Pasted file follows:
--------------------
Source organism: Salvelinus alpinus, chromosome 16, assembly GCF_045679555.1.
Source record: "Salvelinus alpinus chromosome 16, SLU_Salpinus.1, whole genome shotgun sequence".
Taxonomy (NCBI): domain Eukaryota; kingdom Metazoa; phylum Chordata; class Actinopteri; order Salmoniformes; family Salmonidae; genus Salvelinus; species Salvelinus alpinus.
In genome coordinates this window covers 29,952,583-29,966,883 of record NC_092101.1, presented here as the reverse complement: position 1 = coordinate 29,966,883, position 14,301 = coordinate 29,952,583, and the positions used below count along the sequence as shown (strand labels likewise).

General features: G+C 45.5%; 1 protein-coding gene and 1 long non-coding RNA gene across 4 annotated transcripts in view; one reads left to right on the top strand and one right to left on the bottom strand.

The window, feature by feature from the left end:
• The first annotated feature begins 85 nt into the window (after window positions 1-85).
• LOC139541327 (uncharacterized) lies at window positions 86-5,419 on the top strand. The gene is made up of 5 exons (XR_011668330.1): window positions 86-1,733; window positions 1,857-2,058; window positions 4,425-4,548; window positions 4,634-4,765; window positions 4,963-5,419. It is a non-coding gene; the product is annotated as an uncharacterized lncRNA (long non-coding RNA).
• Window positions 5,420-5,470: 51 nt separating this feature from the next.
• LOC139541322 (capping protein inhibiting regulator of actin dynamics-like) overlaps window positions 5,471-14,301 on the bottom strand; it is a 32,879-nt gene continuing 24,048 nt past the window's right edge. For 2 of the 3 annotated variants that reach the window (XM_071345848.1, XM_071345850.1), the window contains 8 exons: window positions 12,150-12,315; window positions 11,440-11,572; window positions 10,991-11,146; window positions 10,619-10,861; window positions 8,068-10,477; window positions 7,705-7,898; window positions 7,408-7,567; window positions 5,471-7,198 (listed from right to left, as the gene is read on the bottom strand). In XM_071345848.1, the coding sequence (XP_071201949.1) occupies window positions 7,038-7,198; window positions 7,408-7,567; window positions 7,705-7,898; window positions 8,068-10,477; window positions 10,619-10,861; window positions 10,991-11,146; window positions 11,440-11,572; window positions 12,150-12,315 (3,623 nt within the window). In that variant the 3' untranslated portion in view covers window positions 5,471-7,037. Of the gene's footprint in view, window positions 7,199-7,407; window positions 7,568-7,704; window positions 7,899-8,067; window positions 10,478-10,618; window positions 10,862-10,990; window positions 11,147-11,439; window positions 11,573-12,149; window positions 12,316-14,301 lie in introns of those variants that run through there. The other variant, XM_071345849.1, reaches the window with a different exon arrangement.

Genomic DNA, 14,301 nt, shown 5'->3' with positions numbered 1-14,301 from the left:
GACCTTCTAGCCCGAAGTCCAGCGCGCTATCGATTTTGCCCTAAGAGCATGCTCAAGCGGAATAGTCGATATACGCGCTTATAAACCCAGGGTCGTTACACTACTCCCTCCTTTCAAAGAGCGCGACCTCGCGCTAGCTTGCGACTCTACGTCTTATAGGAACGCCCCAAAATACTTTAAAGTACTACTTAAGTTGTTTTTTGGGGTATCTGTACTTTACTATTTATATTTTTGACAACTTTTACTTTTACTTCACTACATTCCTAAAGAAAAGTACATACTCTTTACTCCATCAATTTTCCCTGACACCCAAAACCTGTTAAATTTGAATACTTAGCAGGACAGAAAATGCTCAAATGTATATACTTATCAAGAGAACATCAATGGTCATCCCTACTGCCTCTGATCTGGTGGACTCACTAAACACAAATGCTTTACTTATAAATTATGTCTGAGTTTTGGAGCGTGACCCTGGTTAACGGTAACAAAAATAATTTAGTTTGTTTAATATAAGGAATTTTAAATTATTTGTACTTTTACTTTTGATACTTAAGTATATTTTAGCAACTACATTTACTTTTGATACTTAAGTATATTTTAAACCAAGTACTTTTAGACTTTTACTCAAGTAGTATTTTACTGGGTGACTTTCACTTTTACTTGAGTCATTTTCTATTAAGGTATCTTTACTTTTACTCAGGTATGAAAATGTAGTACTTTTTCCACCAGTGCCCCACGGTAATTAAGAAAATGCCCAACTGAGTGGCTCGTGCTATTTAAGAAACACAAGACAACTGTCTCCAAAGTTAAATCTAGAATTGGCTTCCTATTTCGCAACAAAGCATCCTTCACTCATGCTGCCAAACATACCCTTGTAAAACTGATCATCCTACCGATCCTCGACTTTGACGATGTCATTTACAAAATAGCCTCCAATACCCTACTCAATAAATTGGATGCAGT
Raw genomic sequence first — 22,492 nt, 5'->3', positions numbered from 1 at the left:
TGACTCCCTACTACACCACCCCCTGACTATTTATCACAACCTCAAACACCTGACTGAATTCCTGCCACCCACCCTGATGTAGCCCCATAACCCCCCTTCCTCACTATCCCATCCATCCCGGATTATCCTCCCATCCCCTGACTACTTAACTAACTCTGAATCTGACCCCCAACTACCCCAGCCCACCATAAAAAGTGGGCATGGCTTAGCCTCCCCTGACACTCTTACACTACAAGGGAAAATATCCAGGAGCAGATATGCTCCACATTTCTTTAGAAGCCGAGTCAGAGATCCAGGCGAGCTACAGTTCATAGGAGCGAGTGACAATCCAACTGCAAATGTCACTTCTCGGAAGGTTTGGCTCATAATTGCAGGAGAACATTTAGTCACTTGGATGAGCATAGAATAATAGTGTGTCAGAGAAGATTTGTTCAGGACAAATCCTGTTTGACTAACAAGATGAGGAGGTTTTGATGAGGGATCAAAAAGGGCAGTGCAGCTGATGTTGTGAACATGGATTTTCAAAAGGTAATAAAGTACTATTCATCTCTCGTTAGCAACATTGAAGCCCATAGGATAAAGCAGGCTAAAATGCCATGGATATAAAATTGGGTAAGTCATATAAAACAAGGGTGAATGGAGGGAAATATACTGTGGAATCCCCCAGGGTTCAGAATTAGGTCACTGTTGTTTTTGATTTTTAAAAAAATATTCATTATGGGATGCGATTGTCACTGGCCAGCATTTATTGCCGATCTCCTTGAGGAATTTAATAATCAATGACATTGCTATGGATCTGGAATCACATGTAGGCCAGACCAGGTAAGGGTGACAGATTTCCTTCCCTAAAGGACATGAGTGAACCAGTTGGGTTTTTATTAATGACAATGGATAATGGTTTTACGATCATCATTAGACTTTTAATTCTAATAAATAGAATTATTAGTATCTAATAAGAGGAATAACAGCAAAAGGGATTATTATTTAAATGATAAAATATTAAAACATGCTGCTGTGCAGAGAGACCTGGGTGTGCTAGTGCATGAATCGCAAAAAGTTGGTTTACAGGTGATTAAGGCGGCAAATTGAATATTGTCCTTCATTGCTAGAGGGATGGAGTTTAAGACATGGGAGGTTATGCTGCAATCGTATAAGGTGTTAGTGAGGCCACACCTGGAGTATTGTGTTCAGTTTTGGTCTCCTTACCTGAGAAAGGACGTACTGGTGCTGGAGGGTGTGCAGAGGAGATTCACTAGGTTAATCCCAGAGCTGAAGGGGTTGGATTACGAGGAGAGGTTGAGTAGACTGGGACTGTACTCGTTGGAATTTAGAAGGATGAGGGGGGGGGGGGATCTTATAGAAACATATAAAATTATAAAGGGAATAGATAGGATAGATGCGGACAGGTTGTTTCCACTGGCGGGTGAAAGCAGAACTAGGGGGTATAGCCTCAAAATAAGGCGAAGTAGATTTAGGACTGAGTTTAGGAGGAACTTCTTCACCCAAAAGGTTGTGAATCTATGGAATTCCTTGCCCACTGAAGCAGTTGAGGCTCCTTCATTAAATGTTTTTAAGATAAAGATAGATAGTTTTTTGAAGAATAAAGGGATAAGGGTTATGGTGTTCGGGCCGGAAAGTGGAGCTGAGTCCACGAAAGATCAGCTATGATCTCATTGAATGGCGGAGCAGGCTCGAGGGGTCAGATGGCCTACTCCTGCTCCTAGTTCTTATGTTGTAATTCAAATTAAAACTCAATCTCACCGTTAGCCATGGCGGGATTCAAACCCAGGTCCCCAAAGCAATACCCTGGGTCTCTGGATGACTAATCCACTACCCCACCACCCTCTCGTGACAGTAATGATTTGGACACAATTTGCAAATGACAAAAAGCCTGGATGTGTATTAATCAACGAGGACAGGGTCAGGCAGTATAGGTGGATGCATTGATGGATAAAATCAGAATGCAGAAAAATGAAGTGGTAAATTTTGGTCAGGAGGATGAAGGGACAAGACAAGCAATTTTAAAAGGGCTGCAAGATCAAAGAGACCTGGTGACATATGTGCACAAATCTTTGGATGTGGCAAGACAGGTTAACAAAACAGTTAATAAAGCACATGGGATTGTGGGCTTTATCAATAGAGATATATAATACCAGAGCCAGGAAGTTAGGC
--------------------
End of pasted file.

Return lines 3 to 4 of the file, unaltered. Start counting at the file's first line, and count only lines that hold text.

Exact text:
Taxonomy (NCBI): domain Eukaryota; kingdom Metazoa; phylum Chordata; class Actinopteri; order Salmoniformes; family Salmonidae; genus Salvelinus; species Salvelinus alpinus.
In genome coordinates this window covers 29,952,583-29,966,883 of record NC_092101.1, presented here as the reverse complement: position 1 = coordinate 29,966,883, position 14,301 = coordinate 29,952,583, and the positions used below count along the sequence as shown (strand labels likewise).